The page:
A How-To Guide to Being an LGBTQ Ally

This week has been a difficult one for the LGBTQ community, it’s been exhausting to say the least. If it wasn’t being  compared to a contagion, it was hearing someone tell me that I chose to be gay.

But the thing that probably broke the proverbial camel’s back, what’s hurt the most, is the disappearance of so many so-called “allies”.  It’s not that they’ve turned homophobic – far from it – it’s just that haven’t been a little absent during our time of need.

Definition of an Ally:

A straight ally or heterosexual ally is a heterosexual and cis-gender person who supports equal civil rights, gender equality, LGBT social movements, and challenges homophobia, biphobia and transphobia.

Continue reading

A Letter to Andrea Leadsom from a Two Mum Family.

Dear Andrea Leadsom,

I’m still angry.

Just like the contagion you compared me and my family to, your rancid words are still flowing through my veins. I would have written to you sooner, but the rage that spilled from my heart stopped the words from flowing. It burned like lava. Besides, someone else wrote it better.

To this day I still don’t know whether you understand the scale in which your words have hurt me and my community. An apology and retraction would go a long way right now, although I feel that the damage has already been done.

We know you’re not exactly an ally to minority groups, you have never voted on equal gay rights , you have never voted on allowing the marriage between same-sex couples, and you almost always voted against laws to promote equality and human rights (9 votes against and 3 absences!) – you must be so proud of your voting record – but how can you say that my son isn’t worthy of validation amongst his peers.

How do you sleep at night?

Continue reading

Feeding a Three Year Old: “Get Your Kids to Eat Anything” by Emily Leary [Gifted]

Since we first started weaning T at six months, meals times have actually been a pretty enjoyable experience – surprisingly. We’d heard horror stories of six month olds refusing meals, gagging or choking, or turning your living room into a work of abstract art. As they get older, I’d read about two year olds demanding their sandwiches cut into triangles and NOT squares or avoiding anything that’s coloured green. With T though, probably because we chose to follow a Baby-Led Weaning regime, this hasn’t been the case. T will generally give anything a go at least once and will always want what we’re eating if we’re out at a restaurant.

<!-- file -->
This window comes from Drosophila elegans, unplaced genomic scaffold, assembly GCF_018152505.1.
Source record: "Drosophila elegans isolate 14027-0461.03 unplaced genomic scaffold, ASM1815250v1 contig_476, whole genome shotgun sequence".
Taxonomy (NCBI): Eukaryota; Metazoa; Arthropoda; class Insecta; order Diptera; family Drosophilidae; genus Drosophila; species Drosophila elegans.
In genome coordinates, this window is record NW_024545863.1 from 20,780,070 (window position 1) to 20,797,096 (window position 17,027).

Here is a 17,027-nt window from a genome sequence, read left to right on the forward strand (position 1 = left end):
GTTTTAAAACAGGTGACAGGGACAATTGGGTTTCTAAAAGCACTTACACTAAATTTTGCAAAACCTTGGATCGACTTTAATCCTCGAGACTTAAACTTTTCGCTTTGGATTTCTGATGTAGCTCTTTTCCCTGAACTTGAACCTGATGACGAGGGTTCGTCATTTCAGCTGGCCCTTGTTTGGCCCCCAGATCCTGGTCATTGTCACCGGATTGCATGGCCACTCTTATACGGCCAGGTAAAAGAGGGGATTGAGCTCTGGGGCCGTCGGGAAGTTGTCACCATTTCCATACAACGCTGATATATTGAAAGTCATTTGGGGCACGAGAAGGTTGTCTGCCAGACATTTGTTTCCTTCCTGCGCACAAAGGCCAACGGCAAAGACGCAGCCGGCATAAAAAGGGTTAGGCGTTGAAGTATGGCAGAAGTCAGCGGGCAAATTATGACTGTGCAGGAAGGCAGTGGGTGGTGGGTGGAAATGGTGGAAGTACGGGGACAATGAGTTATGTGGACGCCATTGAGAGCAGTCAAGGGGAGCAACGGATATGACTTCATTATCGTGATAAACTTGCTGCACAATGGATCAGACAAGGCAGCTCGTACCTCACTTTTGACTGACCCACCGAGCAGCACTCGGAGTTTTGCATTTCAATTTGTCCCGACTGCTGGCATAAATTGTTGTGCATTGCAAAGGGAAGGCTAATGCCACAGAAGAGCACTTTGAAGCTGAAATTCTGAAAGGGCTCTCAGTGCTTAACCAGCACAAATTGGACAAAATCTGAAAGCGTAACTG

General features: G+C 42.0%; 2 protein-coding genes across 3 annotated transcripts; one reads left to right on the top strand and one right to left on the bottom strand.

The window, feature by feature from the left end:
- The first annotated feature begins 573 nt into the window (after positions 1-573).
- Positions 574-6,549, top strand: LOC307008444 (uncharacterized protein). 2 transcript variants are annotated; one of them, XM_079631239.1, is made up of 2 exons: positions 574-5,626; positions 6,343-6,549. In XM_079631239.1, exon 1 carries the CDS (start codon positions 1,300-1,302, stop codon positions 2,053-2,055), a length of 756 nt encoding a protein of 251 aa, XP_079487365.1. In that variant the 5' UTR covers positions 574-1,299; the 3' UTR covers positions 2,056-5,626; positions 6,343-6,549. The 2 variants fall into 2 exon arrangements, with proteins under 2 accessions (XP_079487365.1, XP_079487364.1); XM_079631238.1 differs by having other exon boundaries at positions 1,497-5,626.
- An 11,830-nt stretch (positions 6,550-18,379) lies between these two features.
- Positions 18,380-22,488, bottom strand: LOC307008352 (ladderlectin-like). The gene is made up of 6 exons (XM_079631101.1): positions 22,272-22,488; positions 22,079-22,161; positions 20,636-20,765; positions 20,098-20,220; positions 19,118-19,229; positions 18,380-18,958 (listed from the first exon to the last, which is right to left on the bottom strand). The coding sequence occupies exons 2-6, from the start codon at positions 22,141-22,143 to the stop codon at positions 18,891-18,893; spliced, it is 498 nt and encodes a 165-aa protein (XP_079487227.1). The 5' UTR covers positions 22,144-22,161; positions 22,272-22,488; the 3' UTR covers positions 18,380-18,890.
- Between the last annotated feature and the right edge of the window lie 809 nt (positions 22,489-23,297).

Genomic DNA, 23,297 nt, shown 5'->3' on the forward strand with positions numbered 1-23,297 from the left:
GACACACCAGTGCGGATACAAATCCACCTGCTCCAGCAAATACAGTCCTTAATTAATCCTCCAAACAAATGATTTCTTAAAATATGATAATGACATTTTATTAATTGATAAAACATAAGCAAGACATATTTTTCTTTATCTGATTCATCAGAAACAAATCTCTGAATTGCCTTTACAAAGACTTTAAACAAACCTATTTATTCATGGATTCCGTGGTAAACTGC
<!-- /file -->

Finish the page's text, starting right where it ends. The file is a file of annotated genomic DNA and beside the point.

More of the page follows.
That being said, over the past year or so, T has become quite sensitive to certain textures. Foods such as cooked mushrooms and onions, roasted peppers, and leafy substances such as spinach (cooked or raw) and lettuces are things he’s likely to pick out of a meal. It’s a very odd turn of events, especially as he’ll happily the eat raw versions of some of these. Most of the time, it doesn’t bother me, as I know he’ll just pick it out and carry on with his dinner (thank the gods), but other times it can be quite stressful either trying to cut something up so small that he won’t notice or messing around finding all the mushrooms once he realises they’re in his dinner.

Just in the nick of time though, before it got out of hand, we received some help.

Continue reading

Days Out: The Tate Modern, London

Last week, we were invited to London for an event, but seeing as it was only for the morning we thought we’d make the most out of our day (and train ticket!) and remain in London for the rest of the day.

Sadly, Sharon had to head back to work for the afternoon after the event; leaving T and I to our own devices, so we decided to take advantage of this and take a quick train ride to The Tate Modern. This was going to be T’s first visit to the galley. I was so excited!

We don’t usually do many “firsts” without Sharon, but art is one of the few things Sharon and I differ on. It’s not to say she dislikes art, she just doesn’t get it. She can appreciate a good painting or photograph, but that’s as far as it goes. I, on the other hand, really enjoy the arts and feel that it’s an incredibly important subject for children to explore. In fact, the earlier the better.

What do you think?

Continue reading

The Moonlite Projector: Review [AD – Review]

Books are incredibly important in our house. Not only do they allow us to explore new worlds and meet new people, but they bring us together as a family. Not a day goes by when we don’t read T a book.

Bedtime is when we read most of our books; although I don’t begrudge T when he brings me a book after breakfast! When we’re settling down for the night, T will usually sneak 2-3 books to bed hoping we’ll read all three (we always do) and then ask for another. I love the fact that he finishes his day with a book – I often wonder whether his story continues in his dreams.

T is a complete book worm, and to celebrate World Book Day we were recently sent a new interactive reading experience: a Moonlite Projector.

Continue reading